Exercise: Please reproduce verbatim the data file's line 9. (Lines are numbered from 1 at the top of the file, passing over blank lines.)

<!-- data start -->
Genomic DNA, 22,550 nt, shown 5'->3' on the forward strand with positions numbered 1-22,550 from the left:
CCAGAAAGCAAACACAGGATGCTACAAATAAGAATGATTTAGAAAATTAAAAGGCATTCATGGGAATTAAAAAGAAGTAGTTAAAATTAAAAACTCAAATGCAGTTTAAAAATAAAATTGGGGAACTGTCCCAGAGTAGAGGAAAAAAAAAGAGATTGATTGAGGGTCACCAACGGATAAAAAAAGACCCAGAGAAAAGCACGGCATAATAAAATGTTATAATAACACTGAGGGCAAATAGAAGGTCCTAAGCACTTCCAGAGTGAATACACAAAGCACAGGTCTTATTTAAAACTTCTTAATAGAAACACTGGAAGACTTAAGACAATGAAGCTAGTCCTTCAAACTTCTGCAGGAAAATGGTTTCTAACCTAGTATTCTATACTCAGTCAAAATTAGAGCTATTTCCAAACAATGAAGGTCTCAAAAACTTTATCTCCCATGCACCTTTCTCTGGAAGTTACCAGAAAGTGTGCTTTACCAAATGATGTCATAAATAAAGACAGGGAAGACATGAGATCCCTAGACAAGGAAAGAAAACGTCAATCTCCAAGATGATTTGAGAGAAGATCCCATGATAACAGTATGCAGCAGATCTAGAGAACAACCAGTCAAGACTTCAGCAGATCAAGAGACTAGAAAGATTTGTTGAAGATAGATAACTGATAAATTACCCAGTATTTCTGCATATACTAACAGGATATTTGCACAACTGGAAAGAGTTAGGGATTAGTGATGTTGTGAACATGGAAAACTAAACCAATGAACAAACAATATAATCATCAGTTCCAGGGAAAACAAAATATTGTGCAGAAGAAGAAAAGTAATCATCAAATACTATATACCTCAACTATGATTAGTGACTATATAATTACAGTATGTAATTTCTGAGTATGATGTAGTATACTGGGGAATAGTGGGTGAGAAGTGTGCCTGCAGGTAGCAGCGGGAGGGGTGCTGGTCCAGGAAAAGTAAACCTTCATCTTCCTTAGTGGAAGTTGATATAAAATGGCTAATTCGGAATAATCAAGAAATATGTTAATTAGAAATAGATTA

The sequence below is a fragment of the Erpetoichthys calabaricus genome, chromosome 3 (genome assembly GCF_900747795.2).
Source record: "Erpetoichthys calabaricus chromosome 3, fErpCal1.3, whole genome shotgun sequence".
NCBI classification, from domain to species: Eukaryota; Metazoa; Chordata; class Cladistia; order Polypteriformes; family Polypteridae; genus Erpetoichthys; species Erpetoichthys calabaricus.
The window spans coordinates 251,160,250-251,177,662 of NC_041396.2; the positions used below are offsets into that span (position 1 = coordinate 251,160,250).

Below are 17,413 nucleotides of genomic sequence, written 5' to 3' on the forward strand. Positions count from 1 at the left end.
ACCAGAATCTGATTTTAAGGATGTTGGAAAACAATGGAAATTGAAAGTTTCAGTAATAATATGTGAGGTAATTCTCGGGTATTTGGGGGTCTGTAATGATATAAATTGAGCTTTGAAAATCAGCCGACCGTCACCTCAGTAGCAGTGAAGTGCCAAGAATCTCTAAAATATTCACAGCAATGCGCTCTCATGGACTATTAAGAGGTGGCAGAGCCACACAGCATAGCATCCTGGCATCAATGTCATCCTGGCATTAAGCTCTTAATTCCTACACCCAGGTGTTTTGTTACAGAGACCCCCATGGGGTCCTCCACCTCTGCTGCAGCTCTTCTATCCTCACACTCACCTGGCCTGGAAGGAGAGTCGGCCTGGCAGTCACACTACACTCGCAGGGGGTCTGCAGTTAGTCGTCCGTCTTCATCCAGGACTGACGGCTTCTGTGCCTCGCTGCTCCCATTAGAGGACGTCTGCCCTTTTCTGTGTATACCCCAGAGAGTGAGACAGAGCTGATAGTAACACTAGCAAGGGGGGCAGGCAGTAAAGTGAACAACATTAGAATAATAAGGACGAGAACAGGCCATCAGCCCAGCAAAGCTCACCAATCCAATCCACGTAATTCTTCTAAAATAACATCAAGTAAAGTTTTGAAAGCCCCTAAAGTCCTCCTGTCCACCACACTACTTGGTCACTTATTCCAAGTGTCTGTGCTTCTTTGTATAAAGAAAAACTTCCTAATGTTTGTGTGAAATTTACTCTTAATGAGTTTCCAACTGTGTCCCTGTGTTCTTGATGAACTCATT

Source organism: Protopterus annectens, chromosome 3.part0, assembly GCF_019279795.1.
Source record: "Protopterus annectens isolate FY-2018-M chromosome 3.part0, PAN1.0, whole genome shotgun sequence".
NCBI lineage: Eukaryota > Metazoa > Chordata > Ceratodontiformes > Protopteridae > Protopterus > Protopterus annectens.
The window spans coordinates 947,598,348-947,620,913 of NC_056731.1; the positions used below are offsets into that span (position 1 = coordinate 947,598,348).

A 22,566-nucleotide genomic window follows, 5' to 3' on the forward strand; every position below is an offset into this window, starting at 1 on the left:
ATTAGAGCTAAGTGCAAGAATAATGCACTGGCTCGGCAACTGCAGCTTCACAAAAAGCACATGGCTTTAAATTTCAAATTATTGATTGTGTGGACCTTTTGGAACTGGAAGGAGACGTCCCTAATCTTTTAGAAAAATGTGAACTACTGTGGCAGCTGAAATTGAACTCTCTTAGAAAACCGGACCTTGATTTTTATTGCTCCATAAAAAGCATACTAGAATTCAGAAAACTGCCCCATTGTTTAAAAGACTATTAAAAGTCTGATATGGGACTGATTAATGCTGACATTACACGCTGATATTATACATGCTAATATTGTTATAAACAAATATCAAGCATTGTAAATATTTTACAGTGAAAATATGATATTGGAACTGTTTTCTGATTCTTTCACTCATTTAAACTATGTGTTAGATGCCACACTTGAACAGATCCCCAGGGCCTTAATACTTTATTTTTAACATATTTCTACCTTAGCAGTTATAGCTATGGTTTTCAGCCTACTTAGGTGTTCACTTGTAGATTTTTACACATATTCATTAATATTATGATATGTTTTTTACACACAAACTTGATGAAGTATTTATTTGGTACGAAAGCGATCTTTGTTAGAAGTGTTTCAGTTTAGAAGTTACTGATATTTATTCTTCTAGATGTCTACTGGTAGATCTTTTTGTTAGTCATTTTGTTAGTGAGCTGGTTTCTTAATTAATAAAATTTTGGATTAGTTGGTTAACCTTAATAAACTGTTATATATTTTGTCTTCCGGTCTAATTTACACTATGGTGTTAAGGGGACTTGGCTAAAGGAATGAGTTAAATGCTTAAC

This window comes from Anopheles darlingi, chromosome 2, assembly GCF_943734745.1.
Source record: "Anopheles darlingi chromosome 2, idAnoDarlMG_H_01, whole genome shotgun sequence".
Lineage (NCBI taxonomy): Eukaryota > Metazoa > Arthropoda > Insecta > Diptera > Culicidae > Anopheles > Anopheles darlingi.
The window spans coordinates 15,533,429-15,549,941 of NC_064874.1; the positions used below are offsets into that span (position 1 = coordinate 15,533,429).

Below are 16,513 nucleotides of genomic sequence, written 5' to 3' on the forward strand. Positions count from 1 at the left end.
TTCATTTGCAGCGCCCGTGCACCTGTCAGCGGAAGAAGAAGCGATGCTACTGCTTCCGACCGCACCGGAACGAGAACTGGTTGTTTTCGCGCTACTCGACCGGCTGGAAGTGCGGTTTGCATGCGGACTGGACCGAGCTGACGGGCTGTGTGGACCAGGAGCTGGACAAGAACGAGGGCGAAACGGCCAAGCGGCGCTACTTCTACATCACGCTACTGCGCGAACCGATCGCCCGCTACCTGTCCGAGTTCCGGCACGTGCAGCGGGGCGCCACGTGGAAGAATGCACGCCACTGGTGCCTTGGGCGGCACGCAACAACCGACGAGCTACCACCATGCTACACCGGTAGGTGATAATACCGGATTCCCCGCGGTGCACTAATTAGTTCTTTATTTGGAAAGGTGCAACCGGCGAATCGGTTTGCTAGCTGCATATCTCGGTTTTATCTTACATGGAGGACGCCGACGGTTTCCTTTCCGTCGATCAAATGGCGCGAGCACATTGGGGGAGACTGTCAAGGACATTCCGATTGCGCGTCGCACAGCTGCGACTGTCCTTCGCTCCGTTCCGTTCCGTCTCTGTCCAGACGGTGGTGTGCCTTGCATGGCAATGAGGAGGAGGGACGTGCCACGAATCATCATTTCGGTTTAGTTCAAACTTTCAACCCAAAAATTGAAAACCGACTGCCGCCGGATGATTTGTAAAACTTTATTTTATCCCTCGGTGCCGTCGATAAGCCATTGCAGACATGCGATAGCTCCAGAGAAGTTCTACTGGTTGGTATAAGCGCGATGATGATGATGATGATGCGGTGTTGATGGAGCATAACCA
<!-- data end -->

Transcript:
Source organism: Protopterus annectens, chromosome 3.part0, assembly GCF_019279795.1.